The sport put a jump in McCoy’s step

The star of Be­ing AP will miss the buzz that came with 4,300 wins


Stand­ing in front of a packed theatre on Mon­day night, An­thony McCoy — in a dark three-piece suit, with neatly cropped hair and a ra­di­ant smile — looked ev­ery bit the movie star, in town to pro­mote his new film at TIFF.

But a closer look at the Ir­ish­man’s face re­veals some­one who for the past two decades has, in his own words, lived with an ad­dic­tion: an ad­dic­tion to win­ning horse races. His gaunt cheeks and the sharp con­tours of his jaw­line point to a man who has main­tained a svelte 140 pounds de­spite his five-foot-10 frame.

His eyes are deep-set and hard­ened from over­pow­er­ing ev­ery­thing that has stood in his way — equine foes, fel­low riders, treach­er­ous ob­sta­cles — en route to the win­ner’s cir­cle. A.P. McCoy has cheated death more times than he’d prob­a­bly like to count on his mis­sion to be­come the great­est steeplechase jockey the world has ever seen — and per­haps will ever see.

McCoy, 41, hung up his sad­dle in April, end­ing a re­mark­able ca­reer in which he rode more win­ners (4,300) and more horses than any of his con­tem­po­raries, earn­ing 20 con­sec­u­tive Na­tional Hunt Cham­pion Jump Jockey ti­tles.

Bri­tish film­maker and di­rec­tor An­thony Wonke was granted ex­clu­sive ac­cess into McCoy’s fi­nal sea­son as a pro­fes­sional jockey and his ag­o­niz­ing de­ci­sion to re­tire from the only job he’s ever had in a sport he dom­i­nated. The re­sult is the doc­u­men­tary Be­ing AP, which made its world pre­miere here Mon­day night, and of­fers an in­ti­mate look at the daily strug­gles of the world’s top jockey — and the toll that ca­reer and the rac­ing lifestyle has on a fam­ily.

Be­ing AP fol­lows McCoy as he at­tempts to win 300 races in the 201415 rac­ing sea­son, but suf­fers a se­ri­ous in­jury that ul­ti­mately dashes that dream, lead­ing to his de­ci­sion to walk away from race rid­ing. But for McCoy, it was not an easy set­tle­ment. For a man so com­pet­i­tive, so sin­gu­larly fo­cused on win­ning, the film also ex­plores the ques­tion of how an ath­lete walks away from a sport that has de­fined him for more than half of his life.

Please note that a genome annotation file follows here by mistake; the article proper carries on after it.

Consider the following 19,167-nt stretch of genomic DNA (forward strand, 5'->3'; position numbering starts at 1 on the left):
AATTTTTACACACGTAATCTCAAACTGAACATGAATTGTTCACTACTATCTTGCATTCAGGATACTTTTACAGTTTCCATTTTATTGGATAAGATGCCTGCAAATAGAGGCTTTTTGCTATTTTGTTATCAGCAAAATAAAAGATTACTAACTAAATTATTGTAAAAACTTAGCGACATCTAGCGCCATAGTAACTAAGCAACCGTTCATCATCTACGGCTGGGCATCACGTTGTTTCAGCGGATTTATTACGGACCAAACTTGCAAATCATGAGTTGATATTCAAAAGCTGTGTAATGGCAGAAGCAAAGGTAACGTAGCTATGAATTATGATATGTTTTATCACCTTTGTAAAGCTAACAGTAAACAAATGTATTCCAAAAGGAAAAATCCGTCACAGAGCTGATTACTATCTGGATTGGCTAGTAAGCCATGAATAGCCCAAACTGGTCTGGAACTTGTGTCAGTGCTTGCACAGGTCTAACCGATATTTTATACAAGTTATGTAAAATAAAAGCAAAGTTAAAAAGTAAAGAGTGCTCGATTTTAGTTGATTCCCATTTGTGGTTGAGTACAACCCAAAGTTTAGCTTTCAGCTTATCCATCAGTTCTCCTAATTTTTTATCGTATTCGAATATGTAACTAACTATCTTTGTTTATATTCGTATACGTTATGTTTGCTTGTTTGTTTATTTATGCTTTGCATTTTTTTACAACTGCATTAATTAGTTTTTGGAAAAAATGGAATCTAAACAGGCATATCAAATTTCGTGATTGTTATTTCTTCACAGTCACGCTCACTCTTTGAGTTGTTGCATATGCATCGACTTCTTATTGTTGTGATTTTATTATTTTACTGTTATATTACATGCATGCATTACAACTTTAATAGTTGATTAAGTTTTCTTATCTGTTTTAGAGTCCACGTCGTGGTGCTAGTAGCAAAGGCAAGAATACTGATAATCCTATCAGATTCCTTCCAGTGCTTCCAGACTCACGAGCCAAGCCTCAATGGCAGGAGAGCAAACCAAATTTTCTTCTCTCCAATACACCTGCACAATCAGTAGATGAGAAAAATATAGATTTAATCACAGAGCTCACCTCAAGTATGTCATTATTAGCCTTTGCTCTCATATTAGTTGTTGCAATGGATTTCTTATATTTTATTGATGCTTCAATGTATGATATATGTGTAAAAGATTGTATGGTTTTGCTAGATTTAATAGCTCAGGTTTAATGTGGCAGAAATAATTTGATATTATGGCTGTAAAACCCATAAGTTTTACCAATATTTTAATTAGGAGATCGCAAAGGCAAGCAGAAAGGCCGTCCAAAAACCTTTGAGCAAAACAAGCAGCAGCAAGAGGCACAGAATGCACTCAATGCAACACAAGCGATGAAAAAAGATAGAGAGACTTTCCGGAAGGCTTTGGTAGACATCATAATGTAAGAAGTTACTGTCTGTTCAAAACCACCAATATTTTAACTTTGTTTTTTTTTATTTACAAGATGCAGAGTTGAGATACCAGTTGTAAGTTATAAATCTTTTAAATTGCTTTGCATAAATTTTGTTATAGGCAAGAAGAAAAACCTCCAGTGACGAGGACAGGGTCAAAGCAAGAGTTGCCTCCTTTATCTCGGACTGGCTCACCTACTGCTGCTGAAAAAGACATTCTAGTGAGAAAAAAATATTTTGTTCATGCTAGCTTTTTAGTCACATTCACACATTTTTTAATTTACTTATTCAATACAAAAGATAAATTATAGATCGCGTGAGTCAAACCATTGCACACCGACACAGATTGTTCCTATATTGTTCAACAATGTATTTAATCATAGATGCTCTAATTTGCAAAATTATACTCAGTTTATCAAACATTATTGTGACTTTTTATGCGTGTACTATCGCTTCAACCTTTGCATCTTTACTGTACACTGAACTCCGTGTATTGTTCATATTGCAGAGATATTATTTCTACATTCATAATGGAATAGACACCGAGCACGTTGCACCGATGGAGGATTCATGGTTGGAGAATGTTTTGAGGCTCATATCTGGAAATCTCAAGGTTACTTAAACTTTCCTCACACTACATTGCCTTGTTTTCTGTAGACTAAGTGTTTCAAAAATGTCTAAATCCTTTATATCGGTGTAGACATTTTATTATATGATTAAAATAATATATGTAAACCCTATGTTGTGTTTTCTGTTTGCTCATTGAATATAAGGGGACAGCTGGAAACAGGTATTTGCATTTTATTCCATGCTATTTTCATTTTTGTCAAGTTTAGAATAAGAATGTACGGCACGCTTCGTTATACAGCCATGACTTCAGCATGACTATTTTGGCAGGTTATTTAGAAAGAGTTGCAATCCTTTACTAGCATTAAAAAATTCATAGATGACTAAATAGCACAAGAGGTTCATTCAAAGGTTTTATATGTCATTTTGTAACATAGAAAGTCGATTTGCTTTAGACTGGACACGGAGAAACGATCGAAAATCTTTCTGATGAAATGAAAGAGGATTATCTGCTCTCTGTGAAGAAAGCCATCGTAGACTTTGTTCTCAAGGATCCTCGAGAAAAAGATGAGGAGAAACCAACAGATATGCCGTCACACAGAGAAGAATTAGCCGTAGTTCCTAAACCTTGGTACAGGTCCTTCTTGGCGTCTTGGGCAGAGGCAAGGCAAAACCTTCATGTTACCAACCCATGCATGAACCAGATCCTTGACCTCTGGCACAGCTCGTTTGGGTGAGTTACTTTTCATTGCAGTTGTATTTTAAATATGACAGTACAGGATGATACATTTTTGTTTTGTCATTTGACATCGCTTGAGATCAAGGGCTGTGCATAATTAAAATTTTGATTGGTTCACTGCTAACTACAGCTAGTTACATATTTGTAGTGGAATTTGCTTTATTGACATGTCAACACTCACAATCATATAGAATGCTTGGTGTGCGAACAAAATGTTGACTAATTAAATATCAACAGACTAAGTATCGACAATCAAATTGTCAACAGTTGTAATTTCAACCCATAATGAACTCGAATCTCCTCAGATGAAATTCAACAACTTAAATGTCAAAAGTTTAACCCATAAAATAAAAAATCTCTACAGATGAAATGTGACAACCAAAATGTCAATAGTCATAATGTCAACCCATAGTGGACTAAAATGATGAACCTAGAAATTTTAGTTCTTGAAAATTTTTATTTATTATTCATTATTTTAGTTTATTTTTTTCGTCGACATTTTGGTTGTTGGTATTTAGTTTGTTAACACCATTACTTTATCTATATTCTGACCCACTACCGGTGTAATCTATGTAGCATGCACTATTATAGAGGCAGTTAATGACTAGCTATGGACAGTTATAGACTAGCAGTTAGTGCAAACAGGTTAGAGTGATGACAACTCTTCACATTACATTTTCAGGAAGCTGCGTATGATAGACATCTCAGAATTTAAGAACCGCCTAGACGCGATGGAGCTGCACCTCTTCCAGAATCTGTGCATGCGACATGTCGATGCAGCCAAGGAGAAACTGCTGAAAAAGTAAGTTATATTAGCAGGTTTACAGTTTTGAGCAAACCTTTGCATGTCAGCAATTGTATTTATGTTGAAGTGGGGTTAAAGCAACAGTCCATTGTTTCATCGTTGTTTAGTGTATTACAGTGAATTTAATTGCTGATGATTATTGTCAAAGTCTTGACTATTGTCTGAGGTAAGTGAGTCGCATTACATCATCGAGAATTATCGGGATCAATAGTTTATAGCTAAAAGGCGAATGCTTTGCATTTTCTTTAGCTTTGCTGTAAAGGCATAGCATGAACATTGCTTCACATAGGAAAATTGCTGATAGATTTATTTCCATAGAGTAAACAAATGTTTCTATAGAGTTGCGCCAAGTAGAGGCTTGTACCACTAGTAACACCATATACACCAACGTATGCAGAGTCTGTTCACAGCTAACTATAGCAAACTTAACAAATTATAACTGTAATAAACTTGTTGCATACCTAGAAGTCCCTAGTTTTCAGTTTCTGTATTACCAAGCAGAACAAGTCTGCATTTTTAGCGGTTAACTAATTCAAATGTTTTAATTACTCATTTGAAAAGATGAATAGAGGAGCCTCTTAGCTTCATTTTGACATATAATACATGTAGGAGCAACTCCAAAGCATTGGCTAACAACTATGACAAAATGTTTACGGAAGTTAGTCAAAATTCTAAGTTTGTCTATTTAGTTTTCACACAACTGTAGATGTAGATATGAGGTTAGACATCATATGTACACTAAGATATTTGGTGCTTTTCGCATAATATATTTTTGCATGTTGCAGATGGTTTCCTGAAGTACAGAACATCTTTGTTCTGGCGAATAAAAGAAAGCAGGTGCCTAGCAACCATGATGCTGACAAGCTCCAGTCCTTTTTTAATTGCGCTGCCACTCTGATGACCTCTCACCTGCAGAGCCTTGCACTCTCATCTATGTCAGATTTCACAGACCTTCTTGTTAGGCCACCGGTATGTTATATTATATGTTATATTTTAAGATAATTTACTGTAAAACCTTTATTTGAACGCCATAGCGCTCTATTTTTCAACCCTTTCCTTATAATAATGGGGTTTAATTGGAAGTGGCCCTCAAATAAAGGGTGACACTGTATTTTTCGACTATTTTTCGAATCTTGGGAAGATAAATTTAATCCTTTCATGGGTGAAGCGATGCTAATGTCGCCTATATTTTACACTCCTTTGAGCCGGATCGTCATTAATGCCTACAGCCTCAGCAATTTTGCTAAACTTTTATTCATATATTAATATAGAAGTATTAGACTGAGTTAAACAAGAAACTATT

Some be­lieve McCoy is the most ac­com­plished ath­lete in Bri­tish sport, on cham­pion ti­tles alone. McCoy rode his first win­ner in a flat race in Ire­land at the age of 17, but switched to jump rid­ing af­ter he grew too tall for flat rac­ing. In 2010, af­ter15 at­tempts, McCoy won the Grand Na­tional, horserac­ing’s most sto­ried steeplechase, and in the same year be­came the first jockey to be award- ed BBC Sportsper­son of the Year, the sign of Bri­tish sport­ing star­dom.

But McCoy’s body has paid the price. Over his ca­reer, he has suf­fered bro­ken shoul­der blades, bro­ken ribs, punc­tured lungs, bro­ken cheek­bones, chipped teeth and con­cus­sions from fall­ing from his mount dur­ing races, some­times be­ing tram­pled by his own horse or another run­ner.

At one point in the film, McCoy’s wife, Chanelle, re­veals that there have been times her hus­band has been thrown from a horse in one race and rid­den in the next race, with no rec­ol­lec­tion of the lat­ter.

But for McCoy, the bat­tle wounds come with the ter­ri­tory of be­ing the best in the sport.

McCoy suf­fered bro­ken ribs, a punc­tured lung and a bro­ken col­lar­bone (for the sec­ond time in his ca­reer) from a se­ri­ous fall at Worces­ter Race­course last Oc­to­ber, in­juries that ended his chance to eclipse his own sea­son wins record (289).

It was then that the fa­ther of two came to the re­al­iza­tion that the race he was never go­ing to win was the

“I love rac­ing, and I’m prob­a­bly the only per­son who is go­ing to miss bounc­ing off the floor.” A.P. MCCOY JOCKEY

one against time.

In Fe­bru­ary, af­ter win­ning aboard McManus’ Mr Mole at New­bury Race­course in Eng­land, McCoy an­nounced he would re­tire from rid­ing, send­ing shock­waves through the in­ter­na­tional rac­ing com­mu­nity.

“I want to go out while I still en­joy rid­ing and am still rel­a­tively at the top,” he told re­porters af­ter the race. “I love rac­ing, and I’m prob­a­bly the only per­son who is go­ing to miss bounc­ing off the floor . . . I know I am never go­ing to find any­thing to re­place that buzz.”


A.P. McCoy, left, had 20 straight Na­tional Hunt Cham­pion Jump Jockey ti­tles, and won the Grand Na­tional in 2010.

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